Whether a Nonlawyer Employed by a Law Firm May Be Partly Compensated by a Percentage of the Profits of the Cases on Which He Works
A law firm may not compensate a nonlawyer employee, hired to work on designated class action claims against defendants who are members of a particular industry, based on a percentage of the profits earned from those cases. If the lawyers in the firm and the nonlawyer were to establish a separate partnership or other form of organization to litigate the class action cases, the fee arrangement would be permissible, provided that there were compliance with the restrictions of Rule 5.4(b) and other relevant rules governing such organizations.
The firm has hired—as an employee—a nonlawyer, who has worked as a consultant in the relevant industry, to assist it in this series of cases. The employee is currently paid a modest base salary and is paid on an hourly basis for the time that he spends on the series of cases. The firm wishes to alter the compensation system for this employee. It proposes to continue paying him a modest salary, but for future cases, plans to compensate him from the revenue received from the series of class actions. The compensation would work in the following fashion: The employee and the firm’s lawyers would keep track of their hours spent working on this series of cases as well as their expenses. As fees from these cases were received, they would be used to pay the employee for his expenses and for his time spent on the series of cases at an agreed-upon hourly rate. The firm also would be paid for its lawyers’ expenses and time spent as fees were received. If the fees were insufficient to compensate both the employee and the firm for the time spent prior to receipt, the fees would be divided on a pro rata basis between the employee and the firm, and the uncompensated hours, as well as any additional hours spent, would be compensated from the next fees that were received. If the fees were more than sufficient to compensate the employee and the firm for expenses and hours, the remaining funds would be divided between the employee and the lawyers on a pro rata basis depending on their respective contributions of expenses plus hours times hourly rates. The employee could never receive more than 49 percent of those fees. If the fees did not materialize, the employee would receive no compensation other than his modest base salary. If the fees were inadequate to compensate the employee and the lawyers for all their hours at their agreed-upon hourly rates, they would share proportionally in the shortfall.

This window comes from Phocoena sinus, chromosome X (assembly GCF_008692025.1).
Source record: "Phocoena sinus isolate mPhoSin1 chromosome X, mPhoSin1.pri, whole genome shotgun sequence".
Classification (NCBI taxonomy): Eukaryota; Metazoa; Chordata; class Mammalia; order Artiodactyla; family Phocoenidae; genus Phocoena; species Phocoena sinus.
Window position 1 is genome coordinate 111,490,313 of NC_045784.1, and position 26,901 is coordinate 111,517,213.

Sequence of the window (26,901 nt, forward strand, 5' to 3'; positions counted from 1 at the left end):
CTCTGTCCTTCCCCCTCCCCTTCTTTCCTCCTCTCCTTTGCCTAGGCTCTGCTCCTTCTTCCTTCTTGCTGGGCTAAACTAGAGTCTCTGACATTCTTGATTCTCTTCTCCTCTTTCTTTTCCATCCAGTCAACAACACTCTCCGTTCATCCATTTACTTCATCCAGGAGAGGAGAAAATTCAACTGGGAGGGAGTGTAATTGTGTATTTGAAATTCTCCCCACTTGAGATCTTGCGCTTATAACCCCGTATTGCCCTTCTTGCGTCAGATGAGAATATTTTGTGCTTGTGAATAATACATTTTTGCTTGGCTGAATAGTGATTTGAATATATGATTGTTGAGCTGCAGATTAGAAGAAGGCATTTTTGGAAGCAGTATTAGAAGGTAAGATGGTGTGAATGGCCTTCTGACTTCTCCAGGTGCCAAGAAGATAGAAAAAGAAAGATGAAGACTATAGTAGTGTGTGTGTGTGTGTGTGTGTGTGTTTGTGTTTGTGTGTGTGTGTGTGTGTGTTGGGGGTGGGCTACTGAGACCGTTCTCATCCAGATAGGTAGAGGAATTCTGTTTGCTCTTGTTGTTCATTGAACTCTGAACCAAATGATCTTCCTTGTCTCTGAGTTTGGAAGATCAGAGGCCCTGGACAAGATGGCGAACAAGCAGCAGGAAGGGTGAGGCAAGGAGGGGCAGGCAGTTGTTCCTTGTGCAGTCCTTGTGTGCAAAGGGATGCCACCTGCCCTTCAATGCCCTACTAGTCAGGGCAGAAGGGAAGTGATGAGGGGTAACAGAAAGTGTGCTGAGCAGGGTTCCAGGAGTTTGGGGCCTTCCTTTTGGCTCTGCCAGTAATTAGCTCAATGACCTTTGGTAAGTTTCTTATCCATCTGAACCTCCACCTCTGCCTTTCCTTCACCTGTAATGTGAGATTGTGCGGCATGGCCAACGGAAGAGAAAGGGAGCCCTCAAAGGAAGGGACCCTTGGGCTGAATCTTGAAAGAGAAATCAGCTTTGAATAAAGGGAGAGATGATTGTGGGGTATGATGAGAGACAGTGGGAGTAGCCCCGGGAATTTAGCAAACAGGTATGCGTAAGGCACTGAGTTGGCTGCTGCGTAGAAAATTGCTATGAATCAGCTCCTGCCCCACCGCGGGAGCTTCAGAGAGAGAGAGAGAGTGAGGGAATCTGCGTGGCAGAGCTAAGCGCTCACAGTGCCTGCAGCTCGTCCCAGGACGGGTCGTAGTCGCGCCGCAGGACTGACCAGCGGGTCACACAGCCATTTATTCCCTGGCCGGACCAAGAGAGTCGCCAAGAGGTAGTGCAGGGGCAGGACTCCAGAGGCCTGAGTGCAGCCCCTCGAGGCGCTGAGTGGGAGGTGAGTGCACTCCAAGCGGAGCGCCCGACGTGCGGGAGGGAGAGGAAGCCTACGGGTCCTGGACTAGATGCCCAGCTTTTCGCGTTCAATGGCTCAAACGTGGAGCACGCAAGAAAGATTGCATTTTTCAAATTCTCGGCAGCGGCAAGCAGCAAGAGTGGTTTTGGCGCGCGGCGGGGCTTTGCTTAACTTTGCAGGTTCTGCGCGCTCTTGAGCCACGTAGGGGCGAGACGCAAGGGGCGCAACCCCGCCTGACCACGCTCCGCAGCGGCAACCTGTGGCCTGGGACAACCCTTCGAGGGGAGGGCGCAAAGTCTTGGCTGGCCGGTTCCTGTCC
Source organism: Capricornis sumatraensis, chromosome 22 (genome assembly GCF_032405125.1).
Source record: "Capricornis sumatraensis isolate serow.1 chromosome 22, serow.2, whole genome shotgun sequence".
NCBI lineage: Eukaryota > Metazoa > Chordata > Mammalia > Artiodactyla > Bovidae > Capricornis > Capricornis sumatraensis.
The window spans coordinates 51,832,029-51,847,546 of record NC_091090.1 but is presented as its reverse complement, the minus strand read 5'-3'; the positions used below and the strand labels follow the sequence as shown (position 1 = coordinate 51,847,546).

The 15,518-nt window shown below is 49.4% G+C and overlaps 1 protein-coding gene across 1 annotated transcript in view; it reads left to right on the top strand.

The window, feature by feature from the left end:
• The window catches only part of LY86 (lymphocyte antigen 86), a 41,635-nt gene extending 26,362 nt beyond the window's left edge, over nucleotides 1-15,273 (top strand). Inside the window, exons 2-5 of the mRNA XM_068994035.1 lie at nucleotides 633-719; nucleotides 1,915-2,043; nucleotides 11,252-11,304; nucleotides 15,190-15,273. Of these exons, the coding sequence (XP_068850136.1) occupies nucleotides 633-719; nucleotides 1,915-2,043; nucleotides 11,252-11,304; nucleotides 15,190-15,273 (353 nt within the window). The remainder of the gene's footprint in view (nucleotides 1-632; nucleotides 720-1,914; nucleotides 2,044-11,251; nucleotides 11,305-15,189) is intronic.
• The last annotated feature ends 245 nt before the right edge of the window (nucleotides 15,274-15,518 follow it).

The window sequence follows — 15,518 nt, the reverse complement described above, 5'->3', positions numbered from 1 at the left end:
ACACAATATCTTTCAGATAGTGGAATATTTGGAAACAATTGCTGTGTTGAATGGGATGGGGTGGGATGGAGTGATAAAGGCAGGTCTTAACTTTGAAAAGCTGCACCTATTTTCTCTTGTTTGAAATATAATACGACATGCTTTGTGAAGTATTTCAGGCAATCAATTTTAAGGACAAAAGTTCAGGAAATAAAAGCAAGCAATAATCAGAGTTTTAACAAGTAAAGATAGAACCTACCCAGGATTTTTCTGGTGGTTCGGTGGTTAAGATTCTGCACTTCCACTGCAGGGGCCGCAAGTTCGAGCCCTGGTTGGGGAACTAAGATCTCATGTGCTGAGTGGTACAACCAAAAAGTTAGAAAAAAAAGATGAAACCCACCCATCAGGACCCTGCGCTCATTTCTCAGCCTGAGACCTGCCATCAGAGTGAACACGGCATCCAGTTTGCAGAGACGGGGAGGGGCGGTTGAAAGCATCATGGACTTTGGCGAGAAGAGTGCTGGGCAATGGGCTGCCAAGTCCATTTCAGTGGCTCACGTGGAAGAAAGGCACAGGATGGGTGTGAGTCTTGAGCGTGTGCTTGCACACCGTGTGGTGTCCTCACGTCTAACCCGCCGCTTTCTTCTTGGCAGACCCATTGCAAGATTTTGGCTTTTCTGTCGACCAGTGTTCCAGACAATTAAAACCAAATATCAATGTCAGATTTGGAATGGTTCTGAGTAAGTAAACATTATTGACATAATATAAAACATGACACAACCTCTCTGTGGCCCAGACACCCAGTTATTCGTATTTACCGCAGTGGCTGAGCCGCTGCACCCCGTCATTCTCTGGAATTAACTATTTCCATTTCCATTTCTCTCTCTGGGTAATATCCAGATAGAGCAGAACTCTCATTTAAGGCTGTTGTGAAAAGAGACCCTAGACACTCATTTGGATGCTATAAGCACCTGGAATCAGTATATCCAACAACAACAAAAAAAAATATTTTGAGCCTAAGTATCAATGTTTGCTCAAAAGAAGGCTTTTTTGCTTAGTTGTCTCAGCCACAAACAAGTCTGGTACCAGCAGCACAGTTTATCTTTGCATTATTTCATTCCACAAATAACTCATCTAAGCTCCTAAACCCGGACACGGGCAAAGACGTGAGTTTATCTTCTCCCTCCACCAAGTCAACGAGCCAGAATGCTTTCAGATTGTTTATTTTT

The following example illustrates the proposal:
Assume that the employee has worked 90 hours and has expenses of $1,000. Assume
his hourly rate
is $100 per hour. Assume that the lawyer1 has worked 75 hours, that
his hourly rate is $200 per hour, and that he has incurred $5,000 in
expenses. These hours are not spent by either the employee or the lawyer
on just one case, but on a series of cases. One of these cases settles,
resulting in fees of $100,000. The employee would be paid $10,000 ($1,000
in expenses + 90 hours x $100). The lawyer would be paid $20,000 ($5,000
in expenses + 75 hours x $200). That would leave $70,000 in fees. These
fees would be divided based on the respective “investments” of
the employee and the lawyer or at a ratio of $10,000 to $20,000 or
1 to 2. Thus, of the remaining $70,000, the employee would receive
$23,333, and the lawyer would receive $46,667. If fees for the same
hours and expenses were only $21,000, the employee would receive $7,000,
the lawyer would receive $14,000, and the uncompensated hours and expenses
($3,000 and $6,000 respectively) would be carried over and added to
future hours and expenses until another fee was received. That fee
would then be divided using the ratio of hours times hourly rate plus
expenses invested as of that time, which might differ from the first
ratio. If no more fees were earned, there would be no compensation
for these hours and expenses.
A lawyer or law firm may include nonlawyer employees in a compensation . . . plan, even though the plan is based in whole or in part on a profit-sharing arrangement.